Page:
Airport car-sharing service FlightCar, a startup which helps car owners make money off of their idle vehicles, has just launched FlightCar Monthly: a new program in public beta that will pay up to $400 per month for unused cars to made available for travelers to use at either Boston’s Logan International or San Francisco International Airport.
The company aims to tackle the “crowded city parking problems” by bringing those vehicles to the airport for others to use.
Seeking to further capitalize on the $30 billion car rental industry, the Y Combinator alumnus is looking for those car owners who have vehicles either sitting in their garage or are seldom used, save to move it occasionally for street cleaning. Those who participate will have their vehicles stored in FlightCar’s lot near the respective airports for travelers to use — akin to the Airbnb model.
This is different from what FlightCar offers right now, as it’s a tit-for-tat model whereby customers departing on trips can leave their cars to be used by arriving passengers. With the monthly program, it’s targeting residents in the city and surrounding neighborhoods who find themselves dealing with high parking costs and also what the company says “time-consuming hassle associated with competing peer-to-peer car-sharing, which requires a lot more effort.”
Company CEO Rujul Zaparde said in a statement: “FlightCar launched as the first company to tackle airport congestion and over-priced airport parking and car rentals for travelers, and then we realized local residents who lived downtown were using FlightCar just so they wouldn’t have to pay garage fees or deal with street cleaning.”
Here’s how it works: if you feel your vehicle is being neglected and you want to make some money off of it, FlightCar will pick it up and host it in their free secure parking facility. For at least 30 days, the car could be rented out to people visiting the city and in search of an affordable car option. Owners can use their car anytime they want, assuming it’s not already reserved — FlightCar gives them free rentals four out of the 30 days, and if their vehicle isn’t available, they can choose another car that’s of equal size or larger.
In the event that the owner wishes to use their car, they can make their way to the airport and a FlightCar driver will pick them up and take them to their car — but one hour notice is required . On the other hand, with five hours notice, the vehicle can be brought to the owner by a company employee. It will cost you $20 for either pick-up method and is automatically deducted from your monthly earnings.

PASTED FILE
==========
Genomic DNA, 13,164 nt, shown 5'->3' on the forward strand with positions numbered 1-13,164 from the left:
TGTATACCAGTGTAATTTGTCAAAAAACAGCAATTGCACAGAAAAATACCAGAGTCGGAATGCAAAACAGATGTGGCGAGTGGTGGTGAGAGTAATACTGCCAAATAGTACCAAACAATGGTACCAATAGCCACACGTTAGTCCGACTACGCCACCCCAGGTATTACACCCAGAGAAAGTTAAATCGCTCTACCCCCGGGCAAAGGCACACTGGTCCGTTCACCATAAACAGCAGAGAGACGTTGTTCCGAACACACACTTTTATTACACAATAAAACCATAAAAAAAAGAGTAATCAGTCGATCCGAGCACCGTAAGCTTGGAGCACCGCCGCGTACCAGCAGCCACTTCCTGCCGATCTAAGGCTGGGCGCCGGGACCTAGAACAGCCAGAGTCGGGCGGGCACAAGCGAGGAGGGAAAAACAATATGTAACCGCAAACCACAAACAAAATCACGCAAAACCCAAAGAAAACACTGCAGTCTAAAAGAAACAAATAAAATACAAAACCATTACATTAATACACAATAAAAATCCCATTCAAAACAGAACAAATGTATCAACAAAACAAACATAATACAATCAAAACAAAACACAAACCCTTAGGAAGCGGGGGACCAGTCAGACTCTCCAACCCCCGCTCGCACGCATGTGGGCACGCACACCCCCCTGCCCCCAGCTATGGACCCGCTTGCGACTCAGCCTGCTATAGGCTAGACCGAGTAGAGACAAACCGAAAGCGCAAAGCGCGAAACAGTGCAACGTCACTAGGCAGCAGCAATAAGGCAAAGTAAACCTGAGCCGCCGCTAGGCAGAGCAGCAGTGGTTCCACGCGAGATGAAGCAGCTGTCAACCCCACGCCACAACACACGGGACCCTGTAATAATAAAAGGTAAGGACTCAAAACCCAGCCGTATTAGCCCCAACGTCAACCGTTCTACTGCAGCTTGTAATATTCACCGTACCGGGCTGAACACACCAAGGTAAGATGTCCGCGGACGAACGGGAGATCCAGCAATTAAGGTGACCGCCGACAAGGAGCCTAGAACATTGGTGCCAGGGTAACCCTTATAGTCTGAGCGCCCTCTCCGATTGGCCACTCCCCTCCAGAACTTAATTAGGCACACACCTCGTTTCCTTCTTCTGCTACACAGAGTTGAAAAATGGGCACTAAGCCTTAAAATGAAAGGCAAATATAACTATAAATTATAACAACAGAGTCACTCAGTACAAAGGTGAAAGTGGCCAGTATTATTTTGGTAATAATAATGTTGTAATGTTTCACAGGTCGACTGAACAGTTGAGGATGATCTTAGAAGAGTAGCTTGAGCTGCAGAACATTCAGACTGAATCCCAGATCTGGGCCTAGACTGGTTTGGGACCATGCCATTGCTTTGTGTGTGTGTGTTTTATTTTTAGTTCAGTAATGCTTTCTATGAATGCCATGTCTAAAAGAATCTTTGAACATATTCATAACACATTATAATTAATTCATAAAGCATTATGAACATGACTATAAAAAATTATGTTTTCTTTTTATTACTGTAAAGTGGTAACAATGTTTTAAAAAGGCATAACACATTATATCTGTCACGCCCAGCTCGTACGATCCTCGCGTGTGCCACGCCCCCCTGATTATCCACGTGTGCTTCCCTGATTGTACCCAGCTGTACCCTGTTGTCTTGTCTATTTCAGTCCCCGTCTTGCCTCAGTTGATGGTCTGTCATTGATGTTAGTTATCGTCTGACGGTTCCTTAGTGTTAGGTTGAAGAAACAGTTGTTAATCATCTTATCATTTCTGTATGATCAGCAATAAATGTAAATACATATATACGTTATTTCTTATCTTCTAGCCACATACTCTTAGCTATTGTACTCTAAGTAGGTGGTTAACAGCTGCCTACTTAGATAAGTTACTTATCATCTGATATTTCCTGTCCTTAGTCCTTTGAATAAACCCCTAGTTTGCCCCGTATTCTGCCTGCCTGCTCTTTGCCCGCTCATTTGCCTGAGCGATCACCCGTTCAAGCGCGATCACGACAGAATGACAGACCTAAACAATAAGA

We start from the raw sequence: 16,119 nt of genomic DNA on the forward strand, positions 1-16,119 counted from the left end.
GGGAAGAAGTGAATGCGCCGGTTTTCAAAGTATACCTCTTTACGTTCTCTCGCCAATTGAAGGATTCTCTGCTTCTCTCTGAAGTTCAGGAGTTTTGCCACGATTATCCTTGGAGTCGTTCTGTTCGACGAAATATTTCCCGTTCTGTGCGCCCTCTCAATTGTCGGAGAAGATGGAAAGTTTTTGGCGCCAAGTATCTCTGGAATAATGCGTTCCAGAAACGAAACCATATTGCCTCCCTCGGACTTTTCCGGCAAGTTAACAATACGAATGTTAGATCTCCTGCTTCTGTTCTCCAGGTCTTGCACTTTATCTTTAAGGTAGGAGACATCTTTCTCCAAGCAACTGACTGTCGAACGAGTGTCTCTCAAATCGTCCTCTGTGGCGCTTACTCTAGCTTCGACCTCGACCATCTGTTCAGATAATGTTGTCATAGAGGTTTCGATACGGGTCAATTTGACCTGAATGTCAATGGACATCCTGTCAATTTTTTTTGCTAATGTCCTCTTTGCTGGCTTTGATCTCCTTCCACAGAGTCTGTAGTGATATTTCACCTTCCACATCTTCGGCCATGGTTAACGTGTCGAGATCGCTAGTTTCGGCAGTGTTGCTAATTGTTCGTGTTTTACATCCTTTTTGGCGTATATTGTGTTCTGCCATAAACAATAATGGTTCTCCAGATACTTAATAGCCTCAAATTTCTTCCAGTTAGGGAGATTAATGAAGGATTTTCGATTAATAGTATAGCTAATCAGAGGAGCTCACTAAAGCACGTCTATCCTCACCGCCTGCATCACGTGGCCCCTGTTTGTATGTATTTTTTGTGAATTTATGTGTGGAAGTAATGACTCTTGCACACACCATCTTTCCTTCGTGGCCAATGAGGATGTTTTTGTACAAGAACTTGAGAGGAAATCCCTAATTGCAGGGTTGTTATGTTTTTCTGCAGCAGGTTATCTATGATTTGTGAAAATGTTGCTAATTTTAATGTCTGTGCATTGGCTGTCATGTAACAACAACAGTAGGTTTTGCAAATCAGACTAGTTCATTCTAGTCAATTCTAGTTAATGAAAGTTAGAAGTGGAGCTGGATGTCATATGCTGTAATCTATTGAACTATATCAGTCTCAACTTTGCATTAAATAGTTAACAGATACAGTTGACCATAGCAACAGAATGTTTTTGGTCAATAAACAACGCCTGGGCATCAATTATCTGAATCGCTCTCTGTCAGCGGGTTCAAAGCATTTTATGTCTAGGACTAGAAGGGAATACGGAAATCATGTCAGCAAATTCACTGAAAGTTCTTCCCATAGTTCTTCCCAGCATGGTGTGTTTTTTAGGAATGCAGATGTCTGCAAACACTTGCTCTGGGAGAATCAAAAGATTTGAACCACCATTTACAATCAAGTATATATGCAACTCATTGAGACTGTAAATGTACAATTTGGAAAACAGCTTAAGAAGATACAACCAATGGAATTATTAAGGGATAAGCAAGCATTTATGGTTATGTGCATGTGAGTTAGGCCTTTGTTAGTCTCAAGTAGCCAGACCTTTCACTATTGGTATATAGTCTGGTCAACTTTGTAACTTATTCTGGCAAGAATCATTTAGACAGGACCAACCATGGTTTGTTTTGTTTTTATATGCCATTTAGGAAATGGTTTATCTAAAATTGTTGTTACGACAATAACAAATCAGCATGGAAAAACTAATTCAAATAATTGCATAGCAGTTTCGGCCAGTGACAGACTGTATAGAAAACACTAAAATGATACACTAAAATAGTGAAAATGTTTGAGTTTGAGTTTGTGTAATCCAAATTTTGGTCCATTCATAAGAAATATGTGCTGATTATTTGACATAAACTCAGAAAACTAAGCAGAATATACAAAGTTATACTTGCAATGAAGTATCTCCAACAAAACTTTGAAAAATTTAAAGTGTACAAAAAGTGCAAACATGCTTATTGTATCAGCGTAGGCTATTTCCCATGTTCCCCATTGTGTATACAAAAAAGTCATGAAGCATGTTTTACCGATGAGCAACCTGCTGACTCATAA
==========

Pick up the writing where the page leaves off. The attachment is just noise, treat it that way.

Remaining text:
So how do you determine what your monthly earnings could be? It depends on the make and model year of your vehicle.
All FlightCar vehicles will receive $1 million in insurance so you don’t have to worry about anything in the event your car gets lost, stolen, or damaged. All renters will be screened before a car is rented, meaning background checks on driving and criminal records. How far vehicles can travel is also limited as FlightCar promises cars will only go 1,200 miles per month, but for those that exceed that amount, owners will be compensated $0.35 per mile for everything over that.
Although looking to appeal to business professionals, college students, downtown residents, and monthly customers of public parking garages, the convenience factor could be a mitigating factor. FlightCar offers options to pick up the car, but how close are most people to either the Boston or San Francisco airports? And some people may choose to be spontaneous with their travels, such as going on quick errands out of the city.
Making your way to the airport (yes, you can use Uber, Lyft, Sidecar, a taxi, or public transit) may be an imposition as that will add extra time to your commute — plus don’t forget having to drop off the car later. Wouldn’t a more convenient way be through using services like Getaround? That way, the car stays near you and you can still rent it out for periods of time.
Since its launch, the startup hasn’t received any complaints from city or state regulators over its car-sharing service. However, it is embroiled in a lawsuit with the San Francisco airport authority over fees for transporting customers.
The company tells us that it’s seeing some growth in the past few months. Over the past 45 days, it has seen its listings of available vehicles double from 1,000 to 2,000 and the amount of rentals have increased to 2,200 from 1,800. FlightCar is already looking into further expansion of its brand, with plans to open up in Los Angeles in fall 2013.
FlightCar has raised $6.1 million in funding from investors like General Catalyst, Softbank Capital, Andreessen Horowitz, Y Combinator, SV Angel, Ryan Seacrest, and founders of Airbnb and Reddit.
Photo credit: Kevork Djansezian/Getty Images